Concrete steps that single mothers can take to fortify their financial positions.
As sole breadwinners responsible for the welfare of minor children, single mothers face a particularly daunting set of challenges when it comes to financial planning. Besides not having a partner’s income as a safety net, the emotional strain of shouldering the family’s finances alone can leave many single mothers feeling overburdened and financially strained.
Research shows that women make better investors because they are more likely to seek advice, stick to their financial plans, and remain composed in times of market volatility. With these inherent advantages in mind, there are some concrete steps that single mothers can take to fortify their financial positions.
- Budgeting and money management
Running a single income household, single mothers know and understand the importance of careful budgeting. With only one person generating an income and managing outflows, budgeting for a single mother is easier to centralise and manage. Many single parents find it easier to manage their finances through a single financial institution using a range of account types to meet their objectives, such as a transactional account, credit card, and savings account earmarked for emergency funds.
- Estate planning
Regardless of your net worth, having a valid will and an appropriate structured estate plan is essential. If your child’s other parent is still alive at the time of your death, that parent will be your child’s guardian. However, if you are the child’s only surviving parent, it is imperative that you nominate a legal guardian for your minor child in terms of your will. Your child’s nominated guardian will be responsible for the day-to-day care and decision-making with regard to your child if you are no longer around, so it is important to give careful consideration to this appointment.
- Saving and investing
Having an easily accessible and appropriately sized emergency fund is a financial planning necessity for any single mom, although setting one up can be challenging when faced with the costs of raising children. If you’re dependent on maintenance income from your child’s other parent in order to meet your monthly living costs, be sure to build a buffer into your emergency fund in case of late payment or defaulted maintenance payment. Approaching the maintenance courts for relief is time-consuming and subject to frustrating delays and postponements, so budget for a worst-case scenario when putting your emergency fund in place.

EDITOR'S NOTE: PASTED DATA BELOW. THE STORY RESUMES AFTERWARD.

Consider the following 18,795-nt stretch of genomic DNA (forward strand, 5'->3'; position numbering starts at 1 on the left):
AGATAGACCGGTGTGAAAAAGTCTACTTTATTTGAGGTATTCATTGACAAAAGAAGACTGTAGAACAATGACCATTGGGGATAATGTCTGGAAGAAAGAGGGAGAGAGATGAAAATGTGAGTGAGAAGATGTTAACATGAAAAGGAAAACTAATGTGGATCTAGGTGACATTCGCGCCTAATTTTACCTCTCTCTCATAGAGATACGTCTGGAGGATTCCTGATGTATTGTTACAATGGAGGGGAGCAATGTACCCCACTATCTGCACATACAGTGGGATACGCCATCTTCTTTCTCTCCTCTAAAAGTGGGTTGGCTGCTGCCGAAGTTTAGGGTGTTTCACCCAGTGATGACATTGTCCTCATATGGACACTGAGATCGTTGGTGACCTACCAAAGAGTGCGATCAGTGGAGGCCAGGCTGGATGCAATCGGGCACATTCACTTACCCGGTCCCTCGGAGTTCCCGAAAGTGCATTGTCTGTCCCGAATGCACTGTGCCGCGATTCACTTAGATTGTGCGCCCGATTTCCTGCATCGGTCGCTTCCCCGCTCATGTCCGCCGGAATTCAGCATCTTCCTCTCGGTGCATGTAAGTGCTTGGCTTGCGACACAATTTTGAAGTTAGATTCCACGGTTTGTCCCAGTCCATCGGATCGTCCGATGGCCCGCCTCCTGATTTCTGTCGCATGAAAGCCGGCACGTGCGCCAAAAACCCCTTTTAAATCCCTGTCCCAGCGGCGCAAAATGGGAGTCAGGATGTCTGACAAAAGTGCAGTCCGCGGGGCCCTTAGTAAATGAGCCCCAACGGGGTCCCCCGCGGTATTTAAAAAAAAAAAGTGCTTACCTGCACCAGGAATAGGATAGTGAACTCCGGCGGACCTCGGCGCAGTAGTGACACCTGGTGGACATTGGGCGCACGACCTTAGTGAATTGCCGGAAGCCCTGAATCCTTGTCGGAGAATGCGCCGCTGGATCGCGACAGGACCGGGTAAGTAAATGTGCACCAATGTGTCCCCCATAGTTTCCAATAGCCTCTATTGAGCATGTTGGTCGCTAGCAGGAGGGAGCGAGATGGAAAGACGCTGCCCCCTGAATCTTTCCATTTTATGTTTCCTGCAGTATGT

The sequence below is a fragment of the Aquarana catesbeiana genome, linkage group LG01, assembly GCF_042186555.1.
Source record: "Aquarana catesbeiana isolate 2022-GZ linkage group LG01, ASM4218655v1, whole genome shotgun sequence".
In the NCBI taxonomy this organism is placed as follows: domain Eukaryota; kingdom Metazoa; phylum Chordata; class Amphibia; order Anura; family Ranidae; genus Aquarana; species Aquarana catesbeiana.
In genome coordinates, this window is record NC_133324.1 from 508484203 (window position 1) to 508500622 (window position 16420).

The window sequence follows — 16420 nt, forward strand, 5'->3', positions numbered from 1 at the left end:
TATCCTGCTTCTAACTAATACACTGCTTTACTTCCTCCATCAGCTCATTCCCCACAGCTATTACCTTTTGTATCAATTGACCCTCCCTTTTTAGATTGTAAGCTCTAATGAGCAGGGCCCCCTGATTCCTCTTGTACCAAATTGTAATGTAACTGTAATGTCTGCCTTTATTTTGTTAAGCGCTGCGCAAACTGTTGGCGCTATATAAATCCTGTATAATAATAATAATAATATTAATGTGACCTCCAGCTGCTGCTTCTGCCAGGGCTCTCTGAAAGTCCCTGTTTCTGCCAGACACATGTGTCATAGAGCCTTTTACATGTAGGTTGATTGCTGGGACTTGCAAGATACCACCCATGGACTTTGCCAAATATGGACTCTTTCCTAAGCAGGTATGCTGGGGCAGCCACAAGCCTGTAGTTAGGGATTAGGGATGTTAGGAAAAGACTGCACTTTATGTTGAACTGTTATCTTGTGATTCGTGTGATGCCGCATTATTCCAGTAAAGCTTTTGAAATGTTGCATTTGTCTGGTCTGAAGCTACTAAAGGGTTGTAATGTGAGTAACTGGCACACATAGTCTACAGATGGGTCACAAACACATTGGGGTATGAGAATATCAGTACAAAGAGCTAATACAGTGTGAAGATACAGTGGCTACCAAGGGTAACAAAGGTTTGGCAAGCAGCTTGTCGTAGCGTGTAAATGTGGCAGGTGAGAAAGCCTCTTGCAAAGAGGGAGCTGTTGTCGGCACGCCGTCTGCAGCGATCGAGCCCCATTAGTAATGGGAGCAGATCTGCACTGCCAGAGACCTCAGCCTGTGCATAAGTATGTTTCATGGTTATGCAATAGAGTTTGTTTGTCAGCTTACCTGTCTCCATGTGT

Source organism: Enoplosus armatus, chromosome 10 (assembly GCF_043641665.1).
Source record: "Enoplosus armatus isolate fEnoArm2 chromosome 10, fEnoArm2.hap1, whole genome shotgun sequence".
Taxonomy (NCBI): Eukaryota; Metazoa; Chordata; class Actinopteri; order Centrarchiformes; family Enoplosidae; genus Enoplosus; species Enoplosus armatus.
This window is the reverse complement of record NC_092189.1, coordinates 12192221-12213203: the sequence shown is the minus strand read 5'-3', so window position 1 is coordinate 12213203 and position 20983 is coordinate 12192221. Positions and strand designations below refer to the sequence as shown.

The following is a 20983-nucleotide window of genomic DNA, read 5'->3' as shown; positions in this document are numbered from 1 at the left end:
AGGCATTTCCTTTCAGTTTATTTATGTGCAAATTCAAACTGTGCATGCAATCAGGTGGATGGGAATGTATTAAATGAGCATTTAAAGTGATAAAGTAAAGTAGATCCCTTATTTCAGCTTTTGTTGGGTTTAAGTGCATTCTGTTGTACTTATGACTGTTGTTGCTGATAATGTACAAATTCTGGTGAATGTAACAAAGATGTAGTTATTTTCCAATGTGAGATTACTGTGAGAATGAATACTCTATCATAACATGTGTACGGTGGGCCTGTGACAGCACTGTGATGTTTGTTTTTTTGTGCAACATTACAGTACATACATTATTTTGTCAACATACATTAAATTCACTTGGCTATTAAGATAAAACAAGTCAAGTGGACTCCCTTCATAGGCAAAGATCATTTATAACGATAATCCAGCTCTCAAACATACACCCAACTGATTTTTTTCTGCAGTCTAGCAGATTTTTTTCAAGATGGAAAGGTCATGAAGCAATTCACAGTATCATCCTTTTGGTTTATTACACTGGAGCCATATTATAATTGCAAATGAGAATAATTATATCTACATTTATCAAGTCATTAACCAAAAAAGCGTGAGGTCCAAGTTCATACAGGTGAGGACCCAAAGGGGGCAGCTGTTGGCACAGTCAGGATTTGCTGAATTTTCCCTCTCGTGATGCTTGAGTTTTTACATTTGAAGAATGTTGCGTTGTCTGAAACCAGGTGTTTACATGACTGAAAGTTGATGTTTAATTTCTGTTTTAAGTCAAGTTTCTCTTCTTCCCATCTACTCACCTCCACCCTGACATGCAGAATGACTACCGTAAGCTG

While your natural instinct may be to put your own retirement funding on hold so as to prioritise your child’s education funding, be careful of taking this approach. Remember, while it may be possible to borrow for your child’s tertiary education, it’s not possible to borrow for your retirement. While you are raising minor children, you may be somewhat limited in what you can set aside for retirement, but it’s important to at least start the process – keeping in mind that as your children grow older and become financially independent, you can start ramping up your retirement savings. In the interim, however, finding a balance between funding for your retirement and putting some money aside for your child’s education is key.
- Medical aid cover
Medical aid is an expensive line item in any budget and, because medical inflation continually outstrips consumer inflation, medical aid premiums can become a proportionately bigger monthly expense, especially if your salary is not keeping pace with inflation. With 18 open medical schemes to choose from, navigating the complexities of medical aid benefits, premiums, thresholds, co-payments, waiting periods, and Prescribed Minimum Benefits can be frustrating. At the very minimum, ensure that you and your child remain registered on a basic hospital plan, bearing in mind that the network options are generally more affordable, and ensure that you do not have any break in your membership.
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Source: Moneyweb, 2021